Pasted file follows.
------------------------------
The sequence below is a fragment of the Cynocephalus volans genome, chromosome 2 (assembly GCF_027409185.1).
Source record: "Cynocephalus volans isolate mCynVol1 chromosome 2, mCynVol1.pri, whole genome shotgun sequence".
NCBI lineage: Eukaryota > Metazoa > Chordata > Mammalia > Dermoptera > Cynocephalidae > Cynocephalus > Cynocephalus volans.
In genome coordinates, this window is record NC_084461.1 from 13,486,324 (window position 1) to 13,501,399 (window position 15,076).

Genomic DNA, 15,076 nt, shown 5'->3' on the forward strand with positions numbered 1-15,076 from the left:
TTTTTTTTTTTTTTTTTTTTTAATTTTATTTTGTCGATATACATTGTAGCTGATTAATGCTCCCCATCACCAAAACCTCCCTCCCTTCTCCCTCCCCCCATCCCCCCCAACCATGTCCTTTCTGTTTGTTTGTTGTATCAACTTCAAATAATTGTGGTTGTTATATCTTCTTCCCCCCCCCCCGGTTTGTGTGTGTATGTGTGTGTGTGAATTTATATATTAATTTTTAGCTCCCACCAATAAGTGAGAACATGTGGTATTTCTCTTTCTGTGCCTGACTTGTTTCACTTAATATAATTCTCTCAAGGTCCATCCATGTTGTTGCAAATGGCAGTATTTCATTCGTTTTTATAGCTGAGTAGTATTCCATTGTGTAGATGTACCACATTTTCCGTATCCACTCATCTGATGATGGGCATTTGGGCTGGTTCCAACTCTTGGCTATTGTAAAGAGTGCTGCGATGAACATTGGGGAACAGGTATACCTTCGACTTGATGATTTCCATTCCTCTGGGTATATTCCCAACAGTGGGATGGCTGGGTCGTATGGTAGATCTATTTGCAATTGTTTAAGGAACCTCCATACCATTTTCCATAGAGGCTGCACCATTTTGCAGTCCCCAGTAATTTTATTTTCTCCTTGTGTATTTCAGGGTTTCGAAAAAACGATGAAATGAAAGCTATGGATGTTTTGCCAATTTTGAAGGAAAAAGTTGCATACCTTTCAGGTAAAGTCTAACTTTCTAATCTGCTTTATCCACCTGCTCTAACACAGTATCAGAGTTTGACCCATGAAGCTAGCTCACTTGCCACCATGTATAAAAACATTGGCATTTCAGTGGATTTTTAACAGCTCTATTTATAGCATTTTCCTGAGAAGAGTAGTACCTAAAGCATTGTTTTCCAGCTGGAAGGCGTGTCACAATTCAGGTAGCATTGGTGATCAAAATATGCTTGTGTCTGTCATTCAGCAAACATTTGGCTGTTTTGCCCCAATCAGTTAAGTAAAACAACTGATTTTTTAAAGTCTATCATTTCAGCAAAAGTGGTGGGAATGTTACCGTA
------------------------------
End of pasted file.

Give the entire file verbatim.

The sequence below is a fragment of the Cynocephalus volans genome, chromosome 2 (assembly GCF_027409185.1).
Source record: "Cynocephalus volans isolate mCynVol1 chromosome 2, mCynVol1.pri, whole genome shotgun sequence".
NCBI lineage: Eukaryota > Metazoa > Chordata > Mammalia > Dermoptera > Cynocephalidae > Cynocephalus > Cynocephalus volans.
In genome coordinates, this window is record NC_084461.1 from 13,486,324 (window position 1) to 13,501,399 (window position 15,076).

Genomic DNA, 15,076 nt, shown 5'->3' on the forward strand with positions numbered 1-15,076 from the left:
TTTTTTTTTTTTTTTTTTTTTAATTTTATTTTGTCGATATACATTGTAGCTGATTAATGCTCCCCATCACCAAAACCTCCCTCCCTTCTCCCTCCCCCCATCCCCCCCAACCATGTCCTTTCTGTTTGTTTGTTGTATCAACTTCAAATAATTGTGGTTGTTATATCTTCTTCCCCCCCCCCCGGTTTGTGTGTGTATGTGTGTGTGTGAATTTATATATTAATTTTTAGCTCCCACCAATAAGTGAGAACATGTGGTATTTCTCTTTCTGTGCCTGACTTGTTTCACTTAATATAATTCTCTCAAGGTCCATCCATGTTGTTGCAAATGGCAGTATTTCATTCGTTTTTATAGCTGAGTAGTATTCCATTGTGTAGATGTACCACATTTTCCGTATCCACTCATCTGATGATGGGCATTTGGGCTGGTTCCAACTCTTGGCTATTGTAAAGAGTGCTGCGATGAACATTGGGGAACAGGTATACCTTCGACTTGATGATTTCCATTCCTCTGGGTATATTCCCAACAGTGGGATGGCTGGGTCGTATGGTAGATCTATTTGCAATTGTTTAAGGAACCTCCATACCATTTTCCATAGAGGCTGCACCATTTTGCAGTCCCCAGTAATTTTATTTTCTCCTTGTGTATTTCAGGGTTTCGAAAAAACGATGAAATGAAAGCTATGGATGTTTTGCCAATTTTGAAGGAAAAAGTTGCATACCTTTCAGGTAAAGTCTAACTTTCTAATCTGCTTTATCCACCTGCTCTAACACAGTATCAGAGTTTGACCCATGAAGCTAGCTCACTTGCCACCATGTATAAAAACATTGGCATTTCAGTGGATTTTTAACAGCTCTATTTATAGCATTTTCCTGAGAAGAGTAGTACCTAAAGCATTGTTTTCCAGCTGGAAGGCGTGTCACAATTCAGGTAGCATTGGTGATCAAAATATGCTTGTGTCTGTCATTCAGCAAACATTTGGCTGTTTTGCCCCAATCAGTTAAGTAAAACAACTGATTTTTTAAAGTCTATCATTTCAGCAAAAGTGGTGGGAATGTTACCGTA